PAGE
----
AFD 2006: chris's vulnerable emo blog
[For the weekend of April 1, visitors to the ISB were instead greeted with "chris's vulnerable emo blog," and an allegedly heartfelt, earnest review of Ultimate Spider-Man #78. Here it is for posterity, along with the header logo that ran for those two days, but click here for the full effect.]
usually, i only talk about graphic novels by Jeffery Brown, whose raw, emotional work is totally not insipid or self-indulgent at all, but unfortunately, the market's still dominated by the so-called "super-heroes."
i'm not sure what kind of loser is out there actually reading super-hero books, since most of us should've grown out of the hulk punching iron man or whatever by the time we hit seventh grade and got our first Cure albums, but whatever. the only thing that matters is that sometimes they get super-heroes RIGHT.
and that's why you should all go out and get a copy of Ultimate Spider-Man #78. or at least leaf through USM volume 13 while you drink some coffee at Barnes & Noble.
writer Brian Bendis is probably the only comics writers you should be reading. unlike a lot of the hacks out there, he can write five titles a month without suffering an immediate and noticeable decline in quality. and what's more, in this book, he's totally redefined spidey for the modern era by having the stories consist of the same head-shots over and over, accompanied by repetitive dialogue that doesn't come off as forced OR make a mockery of his earlier work.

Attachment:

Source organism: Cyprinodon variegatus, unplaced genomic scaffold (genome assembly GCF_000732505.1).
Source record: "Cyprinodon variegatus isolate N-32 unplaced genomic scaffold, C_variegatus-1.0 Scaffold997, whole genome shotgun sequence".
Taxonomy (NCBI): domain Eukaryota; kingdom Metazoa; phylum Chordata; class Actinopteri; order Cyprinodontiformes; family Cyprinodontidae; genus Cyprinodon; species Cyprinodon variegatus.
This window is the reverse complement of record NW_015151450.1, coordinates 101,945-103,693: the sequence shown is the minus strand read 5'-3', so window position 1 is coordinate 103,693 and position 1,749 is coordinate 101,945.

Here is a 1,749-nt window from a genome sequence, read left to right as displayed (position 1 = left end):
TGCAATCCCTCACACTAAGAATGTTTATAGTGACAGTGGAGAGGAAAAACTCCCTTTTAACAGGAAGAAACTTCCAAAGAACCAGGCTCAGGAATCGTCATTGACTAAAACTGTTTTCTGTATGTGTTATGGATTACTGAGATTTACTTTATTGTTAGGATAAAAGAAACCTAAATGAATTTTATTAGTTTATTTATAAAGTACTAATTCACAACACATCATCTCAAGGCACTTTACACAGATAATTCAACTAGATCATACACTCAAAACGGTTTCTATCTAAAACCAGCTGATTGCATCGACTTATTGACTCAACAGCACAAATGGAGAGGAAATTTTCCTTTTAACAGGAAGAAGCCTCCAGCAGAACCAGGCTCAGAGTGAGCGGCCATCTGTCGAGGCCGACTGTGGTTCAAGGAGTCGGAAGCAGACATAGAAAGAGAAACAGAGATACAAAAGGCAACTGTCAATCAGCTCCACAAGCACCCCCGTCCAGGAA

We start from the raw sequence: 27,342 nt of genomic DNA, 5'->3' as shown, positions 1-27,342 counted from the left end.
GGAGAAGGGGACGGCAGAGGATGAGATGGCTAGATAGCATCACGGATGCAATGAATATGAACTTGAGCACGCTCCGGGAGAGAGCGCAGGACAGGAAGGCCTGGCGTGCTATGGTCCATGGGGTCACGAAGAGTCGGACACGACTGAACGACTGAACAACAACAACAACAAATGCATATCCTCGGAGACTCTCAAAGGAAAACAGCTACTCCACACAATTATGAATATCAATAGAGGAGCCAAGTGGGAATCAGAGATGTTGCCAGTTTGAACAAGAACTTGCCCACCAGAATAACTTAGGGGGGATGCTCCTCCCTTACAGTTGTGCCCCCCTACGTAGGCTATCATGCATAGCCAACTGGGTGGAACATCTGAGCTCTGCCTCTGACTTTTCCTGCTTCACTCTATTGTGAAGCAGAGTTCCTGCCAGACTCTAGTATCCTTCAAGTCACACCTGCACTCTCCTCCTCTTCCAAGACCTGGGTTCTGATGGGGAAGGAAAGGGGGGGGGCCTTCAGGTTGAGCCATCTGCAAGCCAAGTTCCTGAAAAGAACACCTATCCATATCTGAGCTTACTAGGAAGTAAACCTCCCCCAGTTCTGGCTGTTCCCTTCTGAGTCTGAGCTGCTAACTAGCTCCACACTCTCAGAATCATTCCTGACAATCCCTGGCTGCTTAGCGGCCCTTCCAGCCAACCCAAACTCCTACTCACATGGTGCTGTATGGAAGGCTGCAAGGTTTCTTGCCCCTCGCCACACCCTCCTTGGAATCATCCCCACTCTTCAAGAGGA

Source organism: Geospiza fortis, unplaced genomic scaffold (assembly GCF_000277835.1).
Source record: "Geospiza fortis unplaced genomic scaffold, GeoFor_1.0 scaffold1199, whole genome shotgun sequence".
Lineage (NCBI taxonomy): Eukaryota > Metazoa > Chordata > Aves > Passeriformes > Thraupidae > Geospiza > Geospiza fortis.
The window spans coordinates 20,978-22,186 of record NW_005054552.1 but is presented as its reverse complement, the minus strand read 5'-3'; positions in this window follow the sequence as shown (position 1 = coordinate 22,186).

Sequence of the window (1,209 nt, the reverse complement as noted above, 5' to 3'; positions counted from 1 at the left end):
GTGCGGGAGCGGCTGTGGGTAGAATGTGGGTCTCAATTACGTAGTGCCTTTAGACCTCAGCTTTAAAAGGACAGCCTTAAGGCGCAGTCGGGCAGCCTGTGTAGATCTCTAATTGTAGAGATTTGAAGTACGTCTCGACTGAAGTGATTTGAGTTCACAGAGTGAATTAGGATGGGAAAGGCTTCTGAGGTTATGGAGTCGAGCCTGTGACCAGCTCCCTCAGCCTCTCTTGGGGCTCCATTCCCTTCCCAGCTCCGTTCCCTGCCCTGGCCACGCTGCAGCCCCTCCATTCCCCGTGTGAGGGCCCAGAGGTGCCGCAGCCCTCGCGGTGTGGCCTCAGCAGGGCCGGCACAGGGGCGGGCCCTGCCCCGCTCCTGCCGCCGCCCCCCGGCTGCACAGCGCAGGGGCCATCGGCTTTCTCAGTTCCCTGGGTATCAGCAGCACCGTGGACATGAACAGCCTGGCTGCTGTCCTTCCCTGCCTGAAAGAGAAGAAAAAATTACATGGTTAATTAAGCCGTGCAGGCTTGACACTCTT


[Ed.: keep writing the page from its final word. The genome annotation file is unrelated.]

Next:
even better, he infuses the stories with emotion. that's why i like this story in particular, even better than the thrilling "Ultimate Carnage" storyline. after the events of #71, which was probably the single best comic since coheed put out second stage turbine blade and had the single best moment in modern comics when peter cries in his basement, we get a story that doesn't feature any super-villains or fighting at all.
instead, we get this:
it's powerful stuff. i mean, we've all been there, right? crying in the bathroom, wondering why
and bendis isn't afraid to keep her in that bathroom for sixteen panels, incidentally. that's masterful pacing.
when she finally pulls it together enough to get to class, she sees peter, who shows us all why we like him so much.
at first, this might seem like peter's just being a petulant jerk to his teacher, but he's right: he could teach that class, and that teacher could never understand what peter's dealing with in his life. nobody could understand.
after that, mj goes to the mall, and bendis gets a chance to show off his amazing ear for teenage dialogue with scenes like this:
that's totally like me and my friends when we hang out to play old nintendo games and listen to death cab.
anyway, mj ends up going to a show with a guy she meets at the mall, mark raxton. i'm pretty sure he's an original character for the series, but he's somehow even cooler than geldoff, who worked as a great metaphor for how explosive we all are just beneath our calm surfaces. plus, raxton plays guitar, and so we hear some of his music which--unlike the way a lot of comics writers treat music--totally sounds like a real song that would be great to hear. check out these lyrics:
And I'm melting on youuuuuuuuu! /
its like he he captured all the intensity of my chem on the page.
anyway, mj ends up making out with him in his car before deciding she's still in love with peter, which is the most true-to-life thing in the book. because, i mean, sometimes your girlfriend will
we can still be together forever.
Current Mood: malaise
Current Music: Reggie and the Full Effect - Fought and Won One